The first parser 7 extracts data from the packet according to positions defined by a set of registers 8. For example, when 8 bytes are to be extracted, 8 registers (labelled Offset reg 1, . . . , Offset reg 8) are used. Each register holds an indication (“L 2 /L 3 ”) of whether data is to be extracted from the layer 2 or layer 3 data, and also an offset indicating which bytes are to be extracted relative to this starting positions of those layers. In this way the first parser 7 is able to extract local keys. The extracted local keys are compared in an AND operation 11 with 8 16-bit masks 15 (each of the 8 registers extracts 16 bits). The same 8 16-bit masks 15 are compared with 8 16-bit rules 17 by an AND operation 13. The results of the AND operations 13 and 11 are compared in step 19 to produce 8 1-bit results.

Meanwhile the second parser 9 receives the same data stream and the results of the determination of the start of the layers, and extracts a set of 8 bits determined by 8 key selection registers 23. The outputs of the second parser 9 are compared with those of the compare operation 19 in a step 21.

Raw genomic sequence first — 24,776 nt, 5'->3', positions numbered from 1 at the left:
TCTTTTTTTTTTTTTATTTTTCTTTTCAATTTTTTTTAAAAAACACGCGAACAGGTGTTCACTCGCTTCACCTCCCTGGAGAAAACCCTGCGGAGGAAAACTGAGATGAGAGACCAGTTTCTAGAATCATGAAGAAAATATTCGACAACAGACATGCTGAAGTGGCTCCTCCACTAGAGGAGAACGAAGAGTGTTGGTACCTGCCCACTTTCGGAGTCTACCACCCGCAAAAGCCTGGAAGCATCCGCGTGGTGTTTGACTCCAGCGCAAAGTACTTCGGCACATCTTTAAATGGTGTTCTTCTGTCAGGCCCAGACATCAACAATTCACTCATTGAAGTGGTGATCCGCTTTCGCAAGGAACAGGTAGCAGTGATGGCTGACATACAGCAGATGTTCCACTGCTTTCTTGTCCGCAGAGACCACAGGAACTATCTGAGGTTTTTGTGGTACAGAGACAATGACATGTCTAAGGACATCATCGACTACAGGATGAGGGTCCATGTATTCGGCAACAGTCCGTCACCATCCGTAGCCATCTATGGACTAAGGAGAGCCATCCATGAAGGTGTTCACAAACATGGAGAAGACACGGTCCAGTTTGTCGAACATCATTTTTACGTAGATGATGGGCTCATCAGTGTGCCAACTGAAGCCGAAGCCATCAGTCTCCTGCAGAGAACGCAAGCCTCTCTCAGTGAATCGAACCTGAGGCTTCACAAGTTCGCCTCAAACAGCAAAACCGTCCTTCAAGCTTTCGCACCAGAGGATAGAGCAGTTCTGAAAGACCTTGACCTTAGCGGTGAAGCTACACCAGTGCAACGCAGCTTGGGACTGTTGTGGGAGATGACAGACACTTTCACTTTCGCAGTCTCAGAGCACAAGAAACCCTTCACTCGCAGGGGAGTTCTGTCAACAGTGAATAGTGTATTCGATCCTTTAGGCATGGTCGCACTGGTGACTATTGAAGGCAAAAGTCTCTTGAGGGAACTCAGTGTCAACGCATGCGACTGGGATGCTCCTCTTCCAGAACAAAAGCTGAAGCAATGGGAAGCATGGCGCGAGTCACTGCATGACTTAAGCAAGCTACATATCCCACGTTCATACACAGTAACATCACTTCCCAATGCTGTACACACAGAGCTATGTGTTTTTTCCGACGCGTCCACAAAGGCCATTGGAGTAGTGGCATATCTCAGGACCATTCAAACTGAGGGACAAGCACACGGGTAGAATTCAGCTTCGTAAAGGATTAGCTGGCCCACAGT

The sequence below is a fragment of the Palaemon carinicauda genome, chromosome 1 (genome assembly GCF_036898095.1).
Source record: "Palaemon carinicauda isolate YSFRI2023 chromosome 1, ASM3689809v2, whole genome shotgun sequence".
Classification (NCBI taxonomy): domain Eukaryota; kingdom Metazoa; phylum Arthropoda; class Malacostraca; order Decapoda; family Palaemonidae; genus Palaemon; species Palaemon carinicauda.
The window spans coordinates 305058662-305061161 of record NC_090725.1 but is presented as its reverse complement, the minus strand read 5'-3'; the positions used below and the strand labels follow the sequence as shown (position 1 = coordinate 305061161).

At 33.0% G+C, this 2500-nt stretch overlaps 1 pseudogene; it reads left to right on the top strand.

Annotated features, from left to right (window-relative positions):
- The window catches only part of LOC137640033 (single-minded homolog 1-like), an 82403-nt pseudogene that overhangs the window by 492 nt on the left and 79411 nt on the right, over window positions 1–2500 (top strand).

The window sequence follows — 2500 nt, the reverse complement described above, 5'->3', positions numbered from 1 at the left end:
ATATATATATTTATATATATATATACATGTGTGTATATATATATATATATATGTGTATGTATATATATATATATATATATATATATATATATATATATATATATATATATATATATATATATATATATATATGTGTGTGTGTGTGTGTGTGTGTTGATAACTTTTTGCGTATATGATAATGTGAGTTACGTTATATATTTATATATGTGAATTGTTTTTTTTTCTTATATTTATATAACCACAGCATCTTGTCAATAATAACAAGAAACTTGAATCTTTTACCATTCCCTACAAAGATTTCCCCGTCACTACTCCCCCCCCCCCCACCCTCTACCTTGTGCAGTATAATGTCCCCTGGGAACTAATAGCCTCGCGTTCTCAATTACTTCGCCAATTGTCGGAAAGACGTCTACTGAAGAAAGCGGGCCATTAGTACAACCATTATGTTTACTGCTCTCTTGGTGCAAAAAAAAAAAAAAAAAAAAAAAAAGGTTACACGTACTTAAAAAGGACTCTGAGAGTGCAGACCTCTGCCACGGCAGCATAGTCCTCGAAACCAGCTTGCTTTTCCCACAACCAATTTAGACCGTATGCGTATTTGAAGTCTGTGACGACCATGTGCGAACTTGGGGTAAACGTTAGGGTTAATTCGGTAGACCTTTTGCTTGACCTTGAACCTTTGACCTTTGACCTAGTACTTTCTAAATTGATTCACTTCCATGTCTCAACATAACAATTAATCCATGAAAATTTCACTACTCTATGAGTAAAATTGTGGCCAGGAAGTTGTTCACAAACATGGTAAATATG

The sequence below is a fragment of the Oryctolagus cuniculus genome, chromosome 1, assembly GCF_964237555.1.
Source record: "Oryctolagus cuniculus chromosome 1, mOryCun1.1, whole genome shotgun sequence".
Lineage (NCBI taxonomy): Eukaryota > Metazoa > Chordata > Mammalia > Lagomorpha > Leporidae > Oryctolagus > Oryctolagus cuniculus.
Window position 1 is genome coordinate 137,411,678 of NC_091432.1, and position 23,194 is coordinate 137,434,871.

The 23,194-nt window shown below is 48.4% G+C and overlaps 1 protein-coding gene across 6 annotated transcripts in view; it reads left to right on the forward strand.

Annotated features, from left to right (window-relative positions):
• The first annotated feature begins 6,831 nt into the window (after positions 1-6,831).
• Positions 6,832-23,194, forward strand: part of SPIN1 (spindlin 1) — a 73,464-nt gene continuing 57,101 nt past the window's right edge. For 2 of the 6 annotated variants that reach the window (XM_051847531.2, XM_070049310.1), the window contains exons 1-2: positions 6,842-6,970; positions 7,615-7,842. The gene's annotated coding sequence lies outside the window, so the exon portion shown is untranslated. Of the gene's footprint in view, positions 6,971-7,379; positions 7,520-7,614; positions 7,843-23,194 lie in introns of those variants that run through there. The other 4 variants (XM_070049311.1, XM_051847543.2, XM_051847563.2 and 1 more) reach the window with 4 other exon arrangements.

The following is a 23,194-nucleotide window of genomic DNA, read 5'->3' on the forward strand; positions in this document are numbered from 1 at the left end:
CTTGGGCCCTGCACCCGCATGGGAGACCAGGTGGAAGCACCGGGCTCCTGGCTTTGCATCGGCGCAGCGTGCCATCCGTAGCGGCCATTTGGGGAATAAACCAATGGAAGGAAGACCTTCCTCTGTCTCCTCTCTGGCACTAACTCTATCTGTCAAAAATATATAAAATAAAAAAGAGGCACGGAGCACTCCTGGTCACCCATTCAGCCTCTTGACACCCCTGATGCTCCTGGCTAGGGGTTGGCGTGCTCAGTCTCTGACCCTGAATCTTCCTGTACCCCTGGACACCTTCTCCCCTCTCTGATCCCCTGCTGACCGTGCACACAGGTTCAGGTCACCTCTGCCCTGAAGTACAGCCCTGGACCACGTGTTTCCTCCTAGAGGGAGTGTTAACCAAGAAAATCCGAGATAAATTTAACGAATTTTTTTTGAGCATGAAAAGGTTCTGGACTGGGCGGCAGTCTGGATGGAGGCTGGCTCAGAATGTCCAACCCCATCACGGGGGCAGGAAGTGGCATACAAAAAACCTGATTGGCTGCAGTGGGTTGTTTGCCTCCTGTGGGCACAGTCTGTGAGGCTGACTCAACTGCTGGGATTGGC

The operation of the second parser 9 and of the combine unit 21 is shown in FIG. 2. The upper portion of FIG. 2 shows the conventional structure of a data packet, starting with layer 2 data (“L2 info”), then layer 3 data (“L3 info”), then layer 4 data (“L4 info”). Using the results of the layer position determination algorithm, the second parser 9 is fed selected ones of the bytes as shown of FIG. 2. According to the outputs of programmable selector 23, the MUX multiplex units 25 output one of their inputs. These are fed to further MUX multiplex units 27, 29. The MUX units 27 receive other portions of the data packet, and also output of the first parser 7. The MUX units 29 receive the respective outputs of the MUX units 27, and also of the respective MUX units 25. MUX units 27, 29 are controlled based on selection signals sel[0] 31, sec[3] 31, which also come from the programmable registers 23. The result is the extracted key for the flow engine.

Referring to FIG. 1 again, a combination 21 of the outputs of the compare operation 19 and the key for the flow engine is made, to generate a final key. The uses of this key will be clear to a skilled reader, as will the exact operation of the two parsers.